Hiking in the Tasmanian Wilderness – when, where and how

Hiking Tasmania

Hiking in the Tasmanian Wilderness is a wonderful way to see the Apple Isle.  In fact, as a tourist it is hard to avoid doing at least some walking as you travel around, because so many of the attractions are nature based.

This is a guide for the casual walker, not the hard core 40kg backpack wearing super human.  If your idea of fun includes a bit of a challenge but nothing requiring a sherpa or oxygen masks, then read on.

Hiking Tasmania – When?

Anne Tasmania testimonialTasmanian weather is renowned for being unstable. She can be icy cold, and brutally hot… and that is just before lunch!

In the central highlands (Overland Track, Walls of Jerusalem, Lake Sinclair, Mt Field etc) the best time to hike is Tasmania is December through to April.  It can still be bitterly cold, maybe even snow during these months, but it is the most stable time of year. You need to be prepared for cold conditions even in the middle of summer.  That means gloves, beanies and the whole nine yards.

On the East Coast, October-December and March-April tend to be the best.  Places like Maria Island and the Three Capes Walk can get really hot in January and February.  They can also be perfect mid 20’s… You just never know with Tassie!

Hiking Tasmania – Where?

There are lots of options in Tasmania and there are some great publications with many many trails listed.  Here are just a few of the big ones.

Hiking Tasmania, Dove Lake Cradle MountainThe Overland Track

From Cradle Mountain to Lake Sinclair, the Overland Track is one of the world’s great hiking trails. It is not for the faint hearted though.  It’s a tough walk with potentially challenging weather conditions.  At 65km most people walk the trail in 6-8 days. There are options for those who don’t want to or can’t carry a full pack with hikers huts set up a days walk apart.  If you are planning on walking between October and May you will need to book the walk with Tasmanian Parks and Wildlife, otherwise its free…. and freezing!!

 

Three Capes Walk, Tasmania's best day walks

Three Capes Track

The three Capes track is quickly gaining the reputation for being another world class Tasmania walk.  This is another one where you need to carry your gear but you can stay in the government huts which are excellent.  The trail starts with a boat ride from Port Arthur over to the Tasman Peninsula.  From there it is a 46km, 3 night hike along some of the most spectacular coastline in the world.  100m high sea cliffs, with pounding surf below.  It’s absolutely stunning.  Fore more information visit the Three Capes Track website.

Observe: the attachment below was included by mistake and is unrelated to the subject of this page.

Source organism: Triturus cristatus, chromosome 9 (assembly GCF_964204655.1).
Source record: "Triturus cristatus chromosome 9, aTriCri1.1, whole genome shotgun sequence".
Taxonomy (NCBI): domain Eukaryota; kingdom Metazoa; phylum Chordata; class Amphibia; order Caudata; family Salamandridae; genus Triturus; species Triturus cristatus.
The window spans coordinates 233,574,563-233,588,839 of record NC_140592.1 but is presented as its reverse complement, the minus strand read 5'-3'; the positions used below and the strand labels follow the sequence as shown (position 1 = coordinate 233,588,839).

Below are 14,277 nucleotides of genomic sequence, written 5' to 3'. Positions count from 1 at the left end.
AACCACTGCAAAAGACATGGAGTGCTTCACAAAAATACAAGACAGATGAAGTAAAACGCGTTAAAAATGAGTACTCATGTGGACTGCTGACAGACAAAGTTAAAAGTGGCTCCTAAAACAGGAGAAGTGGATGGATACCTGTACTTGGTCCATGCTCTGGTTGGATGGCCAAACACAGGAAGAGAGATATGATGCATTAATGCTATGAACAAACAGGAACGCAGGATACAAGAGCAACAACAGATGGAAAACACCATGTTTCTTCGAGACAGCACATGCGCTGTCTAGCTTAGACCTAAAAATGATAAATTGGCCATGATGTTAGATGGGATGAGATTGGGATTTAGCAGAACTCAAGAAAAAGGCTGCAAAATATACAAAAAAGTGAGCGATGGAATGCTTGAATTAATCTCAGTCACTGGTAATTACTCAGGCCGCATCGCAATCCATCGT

Lunchtime on Bishop and Clerk, Maria IslandMaria Island Walk

Just off the east coast, a short ferry ride from Triabunna is the beautiful Maria Island.  Originally a penal colony, and then a farming settlement, there are still a few historic buildings in old town of Darlington.  The walk starts at the southern end of the island and mainly follows the coast the 41km to the north.  The absolute highlight of this walk is scaling to the top of Bishop and Clerk.  On a clear day, the view is unsurpassed.

Wineglass Bay Tasmania

Wine Glass Bay

One of the most popular places to visit in Tasmania. There are a number of walks on the Freycinet peninsula but the Wineglass Bay walk is by far the most popular.  At 11.5km it is mostly easy going, but there is a one whopper of a hill (or you can go down).  The walk along Hazard’s beach on the right day can be absolutely stunning.  Be prepared for a crowd when you get to the Wineglass Bay lookout.

Hiking Tasmania – How?

Independently: Hiking in Tasmania is relatively easy because eco-tourism is a real focus for the government. It is one of the few places in Australia where you will be asked, “Which walks are you thinking about doing?” when you go to a visitor’s centre.  The campgrounds and facilities are generally excellent and maps, gear hire and helpful rangers are ubiquitous. If you are a confident and experienced, then Tasmania really is a hikers paradise.

On a tour: There are lots of walking tour companies operating in Tasmania (like us!), and there are some great benefits to being on a tour. It is social, often you can have experiences the independent people can’t and you also have the support of trained staff in case anything goes wrong. There are some very remote hikes in Tasmania so whilst it is unlikely anything will go wrong, it is nice to have peace of mind.

Want to see more images of Hiking in Tasmania.  Go to our flickr page.

Interested to joining a Hiking Tasmania Tour?  Check out our Tasmania’s Best Day Walks Tour.

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One Response

  1. Louise
    Louise at |

    Hi I’m interested in doing solo walks in Tasmania.. I’d like to travel as light as possible and am wondering about the availability of shelter and other facilities..( I’d rather not carry a tent) I’ve heard Tasmania has great resources and would appreciate any hints/ tips/advice you could give me..
    Thank you
    Louise

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